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September 11, 1948


Author Affiliations

New York

From the Division of Pharmacology and Chemotherapy, Warner Institute for Therapeutic Research, and the Medical Department, William R. Warner & Co., Inc.

JAMA. 1948;138(2):115-117. doi:10.1001/jama.1948.02900020011003

The development of a simple and efficient method for maintaining and prolonging an effective plasma level of penicillin and for reducing thereby the number of intramuscular or subcutaneous injections necessary has been the subject of various investigations during the last few years. In all instances, it was attempted to slow the absorption of the penicillin from the site of injection by incorporating the antibiotic either into a mixture of wax and oil1 or into water in oil emulsions2 or into an oily vehicle3 or into complex vehicles containing vasoconstricting agents.4 The greatest success in this respect has been attained by the penicillinwax-oil mixture of Romansky. However, the high melting point and the considerable viscosity of this preparation require special syringes, and the occasional occurrence of painful indurations and abscesses at the site of the injection is an undesirable complication.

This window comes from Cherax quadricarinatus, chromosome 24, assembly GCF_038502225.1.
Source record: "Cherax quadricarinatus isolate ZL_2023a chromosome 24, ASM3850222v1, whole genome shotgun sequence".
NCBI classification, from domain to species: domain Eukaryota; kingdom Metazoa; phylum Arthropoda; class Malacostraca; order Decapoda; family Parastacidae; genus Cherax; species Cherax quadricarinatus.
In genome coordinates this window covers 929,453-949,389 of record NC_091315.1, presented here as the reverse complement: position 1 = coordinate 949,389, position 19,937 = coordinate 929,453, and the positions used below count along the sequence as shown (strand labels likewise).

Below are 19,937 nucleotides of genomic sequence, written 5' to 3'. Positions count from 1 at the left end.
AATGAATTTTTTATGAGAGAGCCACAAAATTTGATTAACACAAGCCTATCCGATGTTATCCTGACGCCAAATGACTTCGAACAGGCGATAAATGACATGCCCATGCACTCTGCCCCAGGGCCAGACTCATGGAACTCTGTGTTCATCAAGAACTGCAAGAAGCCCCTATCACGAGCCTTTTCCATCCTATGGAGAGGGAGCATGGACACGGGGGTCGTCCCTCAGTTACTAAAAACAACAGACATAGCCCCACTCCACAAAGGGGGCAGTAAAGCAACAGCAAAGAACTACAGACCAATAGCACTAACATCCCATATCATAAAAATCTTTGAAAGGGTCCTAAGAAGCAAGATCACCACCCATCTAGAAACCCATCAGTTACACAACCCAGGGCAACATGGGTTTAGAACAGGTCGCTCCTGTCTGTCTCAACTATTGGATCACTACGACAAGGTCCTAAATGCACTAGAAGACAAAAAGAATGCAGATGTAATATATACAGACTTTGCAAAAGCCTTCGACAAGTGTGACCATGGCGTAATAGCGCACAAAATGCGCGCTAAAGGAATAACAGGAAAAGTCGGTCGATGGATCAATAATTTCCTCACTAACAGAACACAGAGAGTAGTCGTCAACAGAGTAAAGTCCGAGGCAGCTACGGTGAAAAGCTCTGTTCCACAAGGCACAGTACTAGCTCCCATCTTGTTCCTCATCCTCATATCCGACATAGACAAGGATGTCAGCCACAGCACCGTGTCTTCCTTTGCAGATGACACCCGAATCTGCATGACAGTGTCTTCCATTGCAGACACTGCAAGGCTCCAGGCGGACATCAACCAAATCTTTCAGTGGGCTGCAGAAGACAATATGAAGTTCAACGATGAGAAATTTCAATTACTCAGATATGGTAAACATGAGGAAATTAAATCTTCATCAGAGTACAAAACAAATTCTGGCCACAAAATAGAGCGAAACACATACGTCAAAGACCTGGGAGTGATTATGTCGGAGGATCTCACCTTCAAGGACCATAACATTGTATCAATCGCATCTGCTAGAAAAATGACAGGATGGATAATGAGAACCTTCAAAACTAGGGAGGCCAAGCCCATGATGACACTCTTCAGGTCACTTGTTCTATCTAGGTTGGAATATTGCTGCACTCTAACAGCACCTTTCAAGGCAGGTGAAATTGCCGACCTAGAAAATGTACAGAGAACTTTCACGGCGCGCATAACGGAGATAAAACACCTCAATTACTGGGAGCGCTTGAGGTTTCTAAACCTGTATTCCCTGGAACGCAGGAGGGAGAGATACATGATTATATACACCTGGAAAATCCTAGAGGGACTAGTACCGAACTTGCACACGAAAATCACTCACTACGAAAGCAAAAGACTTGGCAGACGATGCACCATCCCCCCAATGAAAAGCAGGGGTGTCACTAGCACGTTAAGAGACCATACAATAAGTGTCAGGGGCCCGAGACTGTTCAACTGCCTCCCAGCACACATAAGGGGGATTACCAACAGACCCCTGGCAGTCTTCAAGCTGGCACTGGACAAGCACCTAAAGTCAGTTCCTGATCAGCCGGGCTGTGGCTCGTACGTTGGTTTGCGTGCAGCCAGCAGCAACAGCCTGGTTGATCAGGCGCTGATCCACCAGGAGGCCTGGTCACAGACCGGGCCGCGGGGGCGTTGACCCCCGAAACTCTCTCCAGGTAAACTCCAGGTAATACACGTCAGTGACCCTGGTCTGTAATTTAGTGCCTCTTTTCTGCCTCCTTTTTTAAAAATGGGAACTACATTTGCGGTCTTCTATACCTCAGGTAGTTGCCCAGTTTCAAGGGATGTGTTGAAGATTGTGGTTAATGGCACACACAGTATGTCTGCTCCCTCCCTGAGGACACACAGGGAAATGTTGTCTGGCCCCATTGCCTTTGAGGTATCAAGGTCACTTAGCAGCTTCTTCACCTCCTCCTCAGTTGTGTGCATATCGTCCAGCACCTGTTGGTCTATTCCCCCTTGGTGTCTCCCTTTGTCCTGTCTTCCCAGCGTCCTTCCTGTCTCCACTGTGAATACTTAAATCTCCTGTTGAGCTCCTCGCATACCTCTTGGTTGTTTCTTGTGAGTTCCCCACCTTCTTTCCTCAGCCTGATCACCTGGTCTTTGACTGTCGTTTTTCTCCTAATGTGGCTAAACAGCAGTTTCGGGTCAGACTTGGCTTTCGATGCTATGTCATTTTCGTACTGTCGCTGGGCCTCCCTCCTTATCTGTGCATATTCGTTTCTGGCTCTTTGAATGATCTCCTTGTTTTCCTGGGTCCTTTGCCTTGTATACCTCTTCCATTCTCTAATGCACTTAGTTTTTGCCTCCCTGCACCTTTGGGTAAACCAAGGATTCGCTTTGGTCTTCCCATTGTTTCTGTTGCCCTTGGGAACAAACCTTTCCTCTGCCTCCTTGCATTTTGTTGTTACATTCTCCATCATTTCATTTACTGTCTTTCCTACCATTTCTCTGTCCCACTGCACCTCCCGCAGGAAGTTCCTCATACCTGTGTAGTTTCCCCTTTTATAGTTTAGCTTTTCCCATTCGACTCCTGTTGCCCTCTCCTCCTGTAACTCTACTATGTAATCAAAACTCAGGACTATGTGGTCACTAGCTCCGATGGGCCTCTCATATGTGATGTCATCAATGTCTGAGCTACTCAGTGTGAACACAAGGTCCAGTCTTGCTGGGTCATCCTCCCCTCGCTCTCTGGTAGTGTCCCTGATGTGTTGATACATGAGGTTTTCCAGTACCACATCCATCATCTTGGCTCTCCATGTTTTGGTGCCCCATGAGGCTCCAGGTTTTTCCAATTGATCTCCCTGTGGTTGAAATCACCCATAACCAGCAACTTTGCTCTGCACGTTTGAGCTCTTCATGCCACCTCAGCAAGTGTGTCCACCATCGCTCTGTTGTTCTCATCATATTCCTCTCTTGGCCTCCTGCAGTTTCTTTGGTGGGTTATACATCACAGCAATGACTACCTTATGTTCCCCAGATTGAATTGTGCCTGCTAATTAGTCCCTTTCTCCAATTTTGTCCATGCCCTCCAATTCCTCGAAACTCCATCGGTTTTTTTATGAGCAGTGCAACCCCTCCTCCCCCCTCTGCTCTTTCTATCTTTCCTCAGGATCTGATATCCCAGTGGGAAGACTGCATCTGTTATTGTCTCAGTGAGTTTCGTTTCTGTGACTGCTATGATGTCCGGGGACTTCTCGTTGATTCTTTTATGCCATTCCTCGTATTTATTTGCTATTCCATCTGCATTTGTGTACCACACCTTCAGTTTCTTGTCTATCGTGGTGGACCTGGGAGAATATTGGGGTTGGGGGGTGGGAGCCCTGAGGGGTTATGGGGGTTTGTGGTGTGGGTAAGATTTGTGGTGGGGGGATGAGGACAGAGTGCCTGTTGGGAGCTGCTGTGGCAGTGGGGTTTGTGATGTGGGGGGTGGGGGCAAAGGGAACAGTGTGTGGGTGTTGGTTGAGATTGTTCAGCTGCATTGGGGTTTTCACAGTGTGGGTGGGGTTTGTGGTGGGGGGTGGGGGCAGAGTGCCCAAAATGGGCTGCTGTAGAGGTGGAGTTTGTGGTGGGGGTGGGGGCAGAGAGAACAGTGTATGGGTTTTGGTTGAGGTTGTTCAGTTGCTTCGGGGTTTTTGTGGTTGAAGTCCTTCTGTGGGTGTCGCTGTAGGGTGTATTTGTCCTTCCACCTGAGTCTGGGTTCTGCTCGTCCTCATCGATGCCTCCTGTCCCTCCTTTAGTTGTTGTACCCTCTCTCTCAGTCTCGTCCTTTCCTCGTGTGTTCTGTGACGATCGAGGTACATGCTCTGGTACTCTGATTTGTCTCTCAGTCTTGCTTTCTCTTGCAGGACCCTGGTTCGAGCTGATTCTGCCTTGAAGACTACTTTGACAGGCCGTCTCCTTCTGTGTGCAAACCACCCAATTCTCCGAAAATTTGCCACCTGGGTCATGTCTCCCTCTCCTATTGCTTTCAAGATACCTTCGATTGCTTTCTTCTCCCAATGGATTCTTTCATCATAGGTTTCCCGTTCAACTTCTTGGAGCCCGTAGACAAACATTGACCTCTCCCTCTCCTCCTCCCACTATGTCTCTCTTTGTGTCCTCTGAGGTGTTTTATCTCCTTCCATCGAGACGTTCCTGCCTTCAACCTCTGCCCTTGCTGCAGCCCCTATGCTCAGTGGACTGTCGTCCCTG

An injectable preparation of penicillin, which can

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